Interview: Gary Russell

Gary Russell

By Ryan Goodwin, Sport & Health Editor
Ice Hockey continues to be a sport that grows and grows in the UK. With a professional league that continues to attract players from Canada and the US who have played in the NHL, and a unique match day experience complete with passionate fans, the sport looks to make serious headway in becoming much bigger this side of the Atlantic. It does however, still provide opportunities to local talent, and having caught up with Glasgow’s local team, the Braehead Clan, I sat down with recent debutant and Netminder, Gary Russell:

We’re going to have to talk about the debut! How did it feel to get on, and replace Chris Holt?

I’d say I was nervous when I found out. I said I wanted to play games, but to be given the opportunity, I felt honoured. It meant I had been doing something good in training. It was a big choice, Ryan [Finnerty, the Head Coach of the Clan] risked quite it a bit to say “on you go, Gary, have a shot!”

Having played with the Solway Sharks previously, was it good to get that step up and play for the Clan?

Well at the time with my circumstance, Solway suited me because I’d work. Braehead is more of a full-time job due to training, so it is difficult to balance, though it is good.


And did you start at Solway? what was your journey to the Clan?

I’m a bit of a hockey gypsy, to be honest! Started up in Glasgow, then went to Paisley and spent about eight years there. Coaching was really good, Peter Russell was there, who is the GB coach now. From there I went to Dundee Stars, spent six months there but found it difficult to travel. Then spent time with the Capitals, and went to Dumfries [with Solway] and spent seven years there. It was especially fun there, because it’s a small time, with a huge family feel. You could almost name everyone in the stands.


Was the step up to the Clan a huge opportunity for you?


Well I was looking forward to progressing myself as a goalie, and although the league Solway is in is really underestimated, and it’s harder to break in [with the imports] I was assured I’d get starts. I really liked the sound of it, and being from Glasgow I liked the idea of having family coming to see me.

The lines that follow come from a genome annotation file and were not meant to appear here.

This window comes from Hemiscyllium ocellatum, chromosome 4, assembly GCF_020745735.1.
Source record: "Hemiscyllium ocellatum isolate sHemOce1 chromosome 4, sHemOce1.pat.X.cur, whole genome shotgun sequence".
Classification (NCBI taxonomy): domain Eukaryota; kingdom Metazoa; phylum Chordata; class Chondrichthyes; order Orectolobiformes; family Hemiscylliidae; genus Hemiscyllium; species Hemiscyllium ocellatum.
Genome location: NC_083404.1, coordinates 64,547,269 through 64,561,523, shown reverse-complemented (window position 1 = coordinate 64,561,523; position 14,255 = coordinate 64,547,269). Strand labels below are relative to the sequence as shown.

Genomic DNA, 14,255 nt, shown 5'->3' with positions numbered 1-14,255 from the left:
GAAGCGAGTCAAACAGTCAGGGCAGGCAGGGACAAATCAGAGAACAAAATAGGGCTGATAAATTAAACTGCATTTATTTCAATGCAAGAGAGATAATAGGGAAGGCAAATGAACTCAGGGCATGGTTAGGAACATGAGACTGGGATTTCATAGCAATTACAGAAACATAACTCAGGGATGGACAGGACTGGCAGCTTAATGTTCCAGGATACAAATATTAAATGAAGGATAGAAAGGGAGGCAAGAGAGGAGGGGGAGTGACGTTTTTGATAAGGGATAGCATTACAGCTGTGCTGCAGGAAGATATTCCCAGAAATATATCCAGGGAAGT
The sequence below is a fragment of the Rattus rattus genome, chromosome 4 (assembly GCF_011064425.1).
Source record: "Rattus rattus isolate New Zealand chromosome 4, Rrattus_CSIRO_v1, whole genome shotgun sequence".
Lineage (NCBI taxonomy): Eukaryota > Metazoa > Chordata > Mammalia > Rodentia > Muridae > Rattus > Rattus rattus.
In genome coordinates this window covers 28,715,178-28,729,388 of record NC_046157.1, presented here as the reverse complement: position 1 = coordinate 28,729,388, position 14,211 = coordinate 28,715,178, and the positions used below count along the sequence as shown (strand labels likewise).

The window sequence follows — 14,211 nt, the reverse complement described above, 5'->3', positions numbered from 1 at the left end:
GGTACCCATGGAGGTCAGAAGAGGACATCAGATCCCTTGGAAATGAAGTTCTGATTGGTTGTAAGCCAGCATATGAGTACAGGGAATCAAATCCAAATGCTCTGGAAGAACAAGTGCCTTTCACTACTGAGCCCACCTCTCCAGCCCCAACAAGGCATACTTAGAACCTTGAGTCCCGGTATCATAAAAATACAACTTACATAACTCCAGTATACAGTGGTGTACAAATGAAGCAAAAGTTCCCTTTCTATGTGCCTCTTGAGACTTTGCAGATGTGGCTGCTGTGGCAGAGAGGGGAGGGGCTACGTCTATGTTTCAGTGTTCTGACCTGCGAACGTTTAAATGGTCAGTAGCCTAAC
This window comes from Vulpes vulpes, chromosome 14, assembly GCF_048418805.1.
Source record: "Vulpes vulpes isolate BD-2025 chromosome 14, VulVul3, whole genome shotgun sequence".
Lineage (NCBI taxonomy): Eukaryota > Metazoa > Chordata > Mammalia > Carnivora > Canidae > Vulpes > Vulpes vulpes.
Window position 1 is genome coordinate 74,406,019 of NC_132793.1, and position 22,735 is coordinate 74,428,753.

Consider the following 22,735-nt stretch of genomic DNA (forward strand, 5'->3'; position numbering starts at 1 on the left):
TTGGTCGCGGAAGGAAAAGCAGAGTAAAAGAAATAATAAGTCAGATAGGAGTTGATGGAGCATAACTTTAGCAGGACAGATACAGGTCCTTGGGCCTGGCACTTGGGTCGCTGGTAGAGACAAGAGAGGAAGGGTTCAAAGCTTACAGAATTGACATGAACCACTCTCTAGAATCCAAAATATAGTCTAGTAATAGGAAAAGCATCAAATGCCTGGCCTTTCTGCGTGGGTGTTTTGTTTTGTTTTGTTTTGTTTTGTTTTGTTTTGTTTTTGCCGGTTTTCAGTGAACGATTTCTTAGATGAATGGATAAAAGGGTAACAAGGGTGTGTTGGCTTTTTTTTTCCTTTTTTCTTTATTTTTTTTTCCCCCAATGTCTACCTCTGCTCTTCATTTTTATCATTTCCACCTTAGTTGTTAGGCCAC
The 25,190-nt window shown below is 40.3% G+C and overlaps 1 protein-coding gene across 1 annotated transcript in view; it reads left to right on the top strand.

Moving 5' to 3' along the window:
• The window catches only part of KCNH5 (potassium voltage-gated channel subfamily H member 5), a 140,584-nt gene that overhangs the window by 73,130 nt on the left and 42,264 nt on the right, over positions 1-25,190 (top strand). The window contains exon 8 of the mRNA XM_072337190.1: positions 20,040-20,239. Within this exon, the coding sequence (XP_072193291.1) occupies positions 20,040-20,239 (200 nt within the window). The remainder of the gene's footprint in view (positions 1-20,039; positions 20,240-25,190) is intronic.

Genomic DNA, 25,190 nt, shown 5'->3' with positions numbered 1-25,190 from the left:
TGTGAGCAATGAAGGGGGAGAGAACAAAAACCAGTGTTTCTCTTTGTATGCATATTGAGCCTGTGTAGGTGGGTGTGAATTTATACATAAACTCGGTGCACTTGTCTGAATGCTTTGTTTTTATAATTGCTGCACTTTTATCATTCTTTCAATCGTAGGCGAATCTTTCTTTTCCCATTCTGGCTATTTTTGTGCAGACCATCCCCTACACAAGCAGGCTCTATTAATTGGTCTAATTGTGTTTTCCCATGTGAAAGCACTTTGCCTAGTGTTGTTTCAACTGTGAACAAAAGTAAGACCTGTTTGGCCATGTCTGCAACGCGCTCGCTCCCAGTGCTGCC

Having the NHL players around must be really good to learn from, though?

It is good to have the imports in the league. Obviously they’ve had a lot of experience and at a high level in the NHL and you can pick up things here and there. I get to admire Chris Holt and ask certain things, which is good.


Ice Hockey really is a unique experience when you take it in. There just seems to be a buzz about the place! What do you accredit that to?


We’re really lucky we our arena in a shopping centre, so you have all these restaurants and then Soar across the road. You can spend your whole night here, and what would rather do, sit home and watch the X Factor?


And would you say the sport has grown?

I would say it has grown. I’m not really sure in what aspect but the crowds are really growing, especially in Scotland. When I was in Edinburgh it was only them in the league, but with Braehead, Dundee and Fife all in the league the support has grown. From having one team to four teams in the top league, it has transformed.


It definitely seems to be the case! And with more and more people going to a game to give it a try, it’ll surely grow.

It’s a good night out. You can come here [to Braehead shopping centre] and have your dinner, go see the game and if you’re a student you can go across the road [to Soar] and then maybe even hit the town.


And following on from your debut, do you have a further goal?

Well, my next one is to get a win. I had an aim at the start of the season that I wanted to get a start and also win a game. Definitely starting and winning a game is my next aim.


Speaking of students then, do you have a final word for all the different athletes we have at Strathclyde?

Miracle workers. To balance everything up, to study and then go to the gym or train. Miracle workers, I would say.